My teacher’s school places much emphasis on work and ordinary life, and is very structured, severe and strict. What happens is that you stop thinking about yourself. It worked for me. I never really understood the Zen philosophy. What kept me coming back was my friendship with Roshi. Like all great teachers, he accommodates all students who come to him. Some seek a teacher, others discipline. I needed a friend and he gave me a great deal of affection. He did not try to give me spiritual instruction, but a solution to the pressures of my life, and it didn’t matter to me if it passed for religion, the kitchen or philosophy.2
Leonard Cohen On Religion
Of more concern is the omission of the word “religion” in the quote from The Art of Stillness:
Sitting still, he [Leonard Cohen] said with unexpected passion, was “the real deep entertainment”
“Religion” was an important part of the quote in the 1998 Shambhala Sun article:
“I think that’s the real deep entertainment,” he [Cohen] concludes. “Religion. Real profound and voluptuous and delicious entertainment.
Now, it is certainly possible that “sitting still” (which appears to be similar if not identical to meditation in the post about Iyer’s book) is subsumed in Cohen’s use of the word “religion,” but – and here’s the rub – it is also possible that Cohen had some other facet of religion in mind.
Heck, Cohen once noted that meditation freed one from religion:
Buddhist meditation frees you from God and frees you from religion. You can experience complete at-homeness in this world.3
He has touched on religion in other interviews as well:
Religion is one of the art forms of mankind – perhaps its greatest art form.4
The relation between man and the divine represents a hunger that humans have. So there’s always going to be some kind of effort to make sense of the whole affair, and religion seems to have been, until quite recently, the technology with which we tried to comprehend the whole affair.5
I don’t ever want to set myself up as an enemy of organised religion because those churches, those mosques, those synagogues, they give comfort and solace to millions and millions of people – real comfort and real solace. I don’t think it serves anything or anybody to become an enemy of organised religion.6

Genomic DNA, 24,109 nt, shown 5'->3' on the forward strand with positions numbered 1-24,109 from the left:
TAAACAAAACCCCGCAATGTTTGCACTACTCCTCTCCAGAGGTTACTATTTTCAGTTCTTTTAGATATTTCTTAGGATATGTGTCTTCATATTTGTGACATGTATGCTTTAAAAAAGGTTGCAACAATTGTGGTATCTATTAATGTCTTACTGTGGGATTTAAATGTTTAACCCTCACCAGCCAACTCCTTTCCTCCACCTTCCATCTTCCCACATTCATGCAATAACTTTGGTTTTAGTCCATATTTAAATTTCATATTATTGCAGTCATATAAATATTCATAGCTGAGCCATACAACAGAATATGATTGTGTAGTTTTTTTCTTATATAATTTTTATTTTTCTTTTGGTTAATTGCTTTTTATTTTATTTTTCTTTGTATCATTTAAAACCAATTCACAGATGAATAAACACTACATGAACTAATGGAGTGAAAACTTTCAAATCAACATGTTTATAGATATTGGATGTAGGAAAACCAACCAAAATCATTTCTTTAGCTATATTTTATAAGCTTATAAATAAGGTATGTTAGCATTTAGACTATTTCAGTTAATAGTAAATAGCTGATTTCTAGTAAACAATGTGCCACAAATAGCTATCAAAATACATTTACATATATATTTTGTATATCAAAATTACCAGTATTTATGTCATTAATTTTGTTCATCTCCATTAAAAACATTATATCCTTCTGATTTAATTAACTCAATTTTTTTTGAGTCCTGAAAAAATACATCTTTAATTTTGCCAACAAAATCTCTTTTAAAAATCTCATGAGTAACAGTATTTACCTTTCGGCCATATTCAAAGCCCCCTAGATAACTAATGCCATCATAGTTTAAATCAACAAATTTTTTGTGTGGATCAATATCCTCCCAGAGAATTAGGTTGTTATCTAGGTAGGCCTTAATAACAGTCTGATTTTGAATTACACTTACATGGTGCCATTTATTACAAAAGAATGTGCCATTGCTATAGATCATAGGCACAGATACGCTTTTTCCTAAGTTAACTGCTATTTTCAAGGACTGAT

We sense that there is a will that is behind all things, and we’re also aware of our own will, and it’s the distance between those two wills that creates the mystery that we call religion. It is the attempt to reconcile our will with another will that we can’t quite put our finger on, but we feel is powerful and existent. It’s the space between those two wills that creates our predicament.7
I am not attempting to repudiate the thesis that Leonard Cohen supports the concept of meditation/sitting still (that proposition seems reasonable enough – just unproven). I do, however, object to the manipulative use of a partial quotation by Leonard Cohen to make a point.
- Also found at Sun After Dark By Pico Iyer. Penguin Books India, Jul 1, 2005 [↩]
- An Intimate Conversation with…Leonard Cohen by Elena Pita. Translated by Marie Mazur (using translation software) and aided by Guadalupe Baquero. Originally posted in Spanish at Magazine, Sunday Supplement to El Mundo: September 26, 2001. English translation posted at Speaking Cohen. [↩]
- The Profits Of Doom by Steve Turner. Q Magazine: April 1988 [↩]
- Leonard Cohen Press Conference: Reykjavik, 1988 [↩]
- Aurora Online With Leonard Cohen by Marco Adria. Aurora: July, 1990 [↩]
- Leonard Cohen in His Own Words by Jim Devlin. 1998 [↩]
- An Interview with Leonard Cohen by Robert Sward & Pat Keeney Smith. The Malahat Review: No. 77 (1986) [↩]